In the competitive side of 2019, new king G2 Esports continued its dominance by topping the chart ahead of old kings Fnatic and Origen. The 2019 Mid-Season Invitational hosted in May was one of the peaks in European League of Legends history. G2 Esports came on top defeating three-time worlds champion and Korean representative SK Telecom T1 3-2 in the semifinal and North American top team Team Liquid 3-0 in the final. The international success naturally attracted more viewers. The Esports Charts released its viewership report ahead of Worlds showing the peak viewers in 2019 Summer Season among the major League of Legends regional competitions. The 2019 LEC Summer Split final between rivals Fnatic and G2 gained 841,147 viewers. League of Legends Champions Korea was a close second with 766,770 and the LCS gathered 494,765 people. The fierce rivalry, often dubbed as "el clásico," between successful teams Fnatic and G2 had become such a strong narrative, other regions failed to produce the same hype. With the international success in the summer, European fans began to have high hopes on yet another worlds trophy. The excitement was even more elevated because 2019 worlds was held in Berlin, Madrid, and Paris. It would have been a monumental moment to win the Summoners Cup in front of the home audience. Despite a praiseworthy run, G2 Esports was forced to go home with a silver medal after being defeated 0-3 by the Chinese representative FunPlus Phoenix. Once again, European fans were left feeling disappointed. The Summoners Cup seemed so close, yet so out of reach.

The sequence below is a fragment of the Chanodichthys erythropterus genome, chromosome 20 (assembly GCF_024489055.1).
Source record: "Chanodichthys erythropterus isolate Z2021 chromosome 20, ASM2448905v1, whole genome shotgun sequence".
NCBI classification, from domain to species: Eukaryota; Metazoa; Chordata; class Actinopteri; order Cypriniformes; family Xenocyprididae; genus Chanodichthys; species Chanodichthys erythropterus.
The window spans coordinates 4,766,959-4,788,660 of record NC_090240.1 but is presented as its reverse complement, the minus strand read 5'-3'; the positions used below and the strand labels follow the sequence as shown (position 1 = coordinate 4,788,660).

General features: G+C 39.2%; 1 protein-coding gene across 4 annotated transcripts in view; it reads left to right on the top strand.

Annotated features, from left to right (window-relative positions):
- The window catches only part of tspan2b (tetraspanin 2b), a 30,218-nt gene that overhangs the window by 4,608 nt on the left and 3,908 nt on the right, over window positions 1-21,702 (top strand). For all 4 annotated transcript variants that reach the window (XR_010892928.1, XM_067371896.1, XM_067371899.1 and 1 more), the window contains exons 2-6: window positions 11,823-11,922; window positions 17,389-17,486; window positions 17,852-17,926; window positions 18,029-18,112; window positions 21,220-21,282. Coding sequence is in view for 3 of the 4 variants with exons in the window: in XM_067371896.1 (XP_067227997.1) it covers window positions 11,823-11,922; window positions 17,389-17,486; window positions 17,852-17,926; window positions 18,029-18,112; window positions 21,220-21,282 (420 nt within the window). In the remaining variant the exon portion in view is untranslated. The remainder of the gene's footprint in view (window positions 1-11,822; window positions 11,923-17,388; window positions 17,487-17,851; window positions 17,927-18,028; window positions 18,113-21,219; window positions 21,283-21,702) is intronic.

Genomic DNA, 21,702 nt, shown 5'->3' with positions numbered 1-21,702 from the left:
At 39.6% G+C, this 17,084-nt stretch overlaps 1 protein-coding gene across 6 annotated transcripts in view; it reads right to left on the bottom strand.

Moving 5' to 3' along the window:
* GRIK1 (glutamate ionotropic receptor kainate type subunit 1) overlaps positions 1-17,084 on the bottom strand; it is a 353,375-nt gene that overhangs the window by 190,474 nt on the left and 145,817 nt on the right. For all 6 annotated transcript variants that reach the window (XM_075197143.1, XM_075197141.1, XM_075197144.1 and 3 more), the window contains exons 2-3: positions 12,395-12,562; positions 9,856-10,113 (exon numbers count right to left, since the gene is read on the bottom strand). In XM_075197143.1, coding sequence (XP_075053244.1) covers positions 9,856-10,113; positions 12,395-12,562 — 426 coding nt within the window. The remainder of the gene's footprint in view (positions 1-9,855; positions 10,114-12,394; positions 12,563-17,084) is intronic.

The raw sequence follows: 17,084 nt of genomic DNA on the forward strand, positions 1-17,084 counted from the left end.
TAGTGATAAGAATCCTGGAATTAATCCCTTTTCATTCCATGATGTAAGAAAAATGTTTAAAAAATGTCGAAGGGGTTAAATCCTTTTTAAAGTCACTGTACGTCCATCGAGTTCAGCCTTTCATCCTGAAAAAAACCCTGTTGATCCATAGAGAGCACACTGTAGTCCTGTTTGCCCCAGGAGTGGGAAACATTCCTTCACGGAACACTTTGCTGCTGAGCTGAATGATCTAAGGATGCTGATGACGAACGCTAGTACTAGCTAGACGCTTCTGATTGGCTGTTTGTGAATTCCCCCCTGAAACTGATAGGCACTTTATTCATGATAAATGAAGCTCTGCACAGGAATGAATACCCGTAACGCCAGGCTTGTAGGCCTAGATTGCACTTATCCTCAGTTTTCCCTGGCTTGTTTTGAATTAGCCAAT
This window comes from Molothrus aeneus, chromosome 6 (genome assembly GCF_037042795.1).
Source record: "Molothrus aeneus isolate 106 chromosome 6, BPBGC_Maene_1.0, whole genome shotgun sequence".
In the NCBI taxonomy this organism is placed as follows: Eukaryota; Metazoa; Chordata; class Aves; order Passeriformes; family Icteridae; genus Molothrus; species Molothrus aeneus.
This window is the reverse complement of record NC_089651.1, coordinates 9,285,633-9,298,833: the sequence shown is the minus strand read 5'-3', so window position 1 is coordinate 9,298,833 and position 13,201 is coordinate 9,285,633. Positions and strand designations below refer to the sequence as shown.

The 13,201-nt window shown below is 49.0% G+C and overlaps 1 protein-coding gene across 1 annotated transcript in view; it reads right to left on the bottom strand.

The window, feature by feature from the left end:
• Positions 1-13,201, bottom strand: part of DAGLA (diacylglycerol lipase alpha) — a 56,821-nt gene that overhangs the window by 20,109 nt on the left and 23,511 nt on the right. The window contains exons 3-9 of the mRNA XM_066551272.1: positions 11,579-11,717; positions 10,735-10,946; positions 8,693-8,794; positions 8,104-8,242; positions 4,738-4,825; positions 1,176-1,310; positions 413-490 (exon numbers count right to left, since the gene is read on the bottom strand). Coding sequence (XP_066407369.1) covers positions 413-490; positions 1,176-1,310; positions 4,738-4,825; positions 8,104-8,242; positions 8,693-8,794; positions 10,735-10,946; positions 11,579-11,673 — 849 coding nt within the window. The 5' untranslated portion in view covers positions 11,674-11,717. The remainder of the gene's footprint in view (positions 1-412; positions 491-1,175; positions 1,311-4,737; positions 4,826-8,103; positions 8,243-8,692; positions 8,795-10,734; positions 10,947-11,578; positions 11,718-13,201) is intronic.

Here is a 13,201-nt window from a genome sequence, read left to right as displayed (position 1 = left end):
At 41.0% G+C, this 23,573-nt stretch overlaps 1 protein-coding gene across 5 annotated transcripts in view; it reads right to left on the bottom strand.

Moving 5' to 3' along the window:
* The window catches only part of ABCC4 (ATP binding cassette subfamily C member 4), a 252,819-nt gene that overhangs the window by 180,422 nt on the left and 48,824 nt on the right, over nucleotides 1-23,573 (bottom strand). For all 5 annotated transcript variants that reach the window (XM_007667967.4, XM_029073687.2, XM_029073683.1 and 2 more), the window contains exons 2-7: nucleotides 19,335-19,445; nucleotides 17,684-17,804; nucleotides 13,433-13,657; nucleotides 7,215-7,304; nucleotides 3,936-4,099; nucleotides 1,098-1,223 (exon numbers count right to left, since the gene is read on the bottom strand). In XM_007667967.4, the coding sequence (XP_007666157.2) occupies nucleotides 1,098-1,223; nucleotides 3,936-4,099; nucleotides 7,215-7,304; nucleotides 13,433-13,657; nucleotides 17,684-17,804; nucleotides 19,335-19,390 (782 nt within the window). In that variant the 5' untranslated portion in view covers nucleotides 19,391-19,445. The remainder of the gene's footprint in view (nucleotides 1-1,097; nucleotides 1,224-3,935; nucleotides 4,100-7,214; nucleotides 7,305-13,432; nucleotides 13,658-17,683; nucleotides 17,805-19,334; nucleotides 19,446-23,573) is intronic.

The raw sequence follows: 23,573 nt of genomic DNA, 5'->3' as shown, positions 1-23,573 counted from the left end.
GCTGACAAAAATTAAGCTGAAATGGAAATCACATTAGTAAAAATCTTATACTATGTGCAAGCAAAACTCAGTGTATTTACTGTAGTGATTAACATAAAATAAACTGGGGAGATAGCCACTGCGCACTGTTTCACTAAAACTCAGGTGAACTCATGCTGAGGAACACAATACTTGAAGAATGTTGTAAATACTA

The LEC Today

The year 2020 had been a year like no other. The COVID-19 pandemic had put a pause on global societies, and League of Legends tournaments were no exception. After running the league from the LEC Studio for seven weeks, LEC teams had to adjust to a new way of competing: online. Concerns regarding production logistics, internet connections, and for certain teams, mentality plaguing LEC stakeholders were a problem. Maximilian Schmidt, Commissioner for the LEC, said that “On the competition side, transitioning to an online format our biggest priority was to ensure that our high bar for competitive integrity is upheld which is why we created a comprehensive addendum to our regulations which cover the processes of online play.” After a few hiccups on technical issues, the league commendably adapted to the situation to deliver high-quality competition. Schmidt further explained, “From changing our pick and ban system after a lot of new champions had been introduced to introducing new tools to preserve the integrity of the competition like Chronobreak, I do not think the rising popularity [of the game] was necessarily a huge factor in our decision making. However, League of Legends as a game is ever-changing and ever-evolving which of course always has an impact on the sports and competitive side as well. This is also what makes our operations unique - having to adapt to a game that changes on a bi-weekly basis.”

As for the LEC production, it was pushed even further. Funny animations for the Mic Check series, impressive edits to Split MVP clips, relatable LECtronic's We are EU, entertaining LEC Pop Quiz, and LEC's comical commercials were among the content that showed the audience the commitment and resilience of the league. It would be wrong not to mention the 2020's Mediocre Rap Battle that garnered more than 1.4 million views on YouTube ahead of the LEC Summer 2020 Playoffs. The rap battle featured four LEC casters and analysts representing top teams that qualified for the playoffs. The banters and inside jokes were elevated to a new level. The tune was beautifully crafted and it was not only relevant and entertaining but also catchy.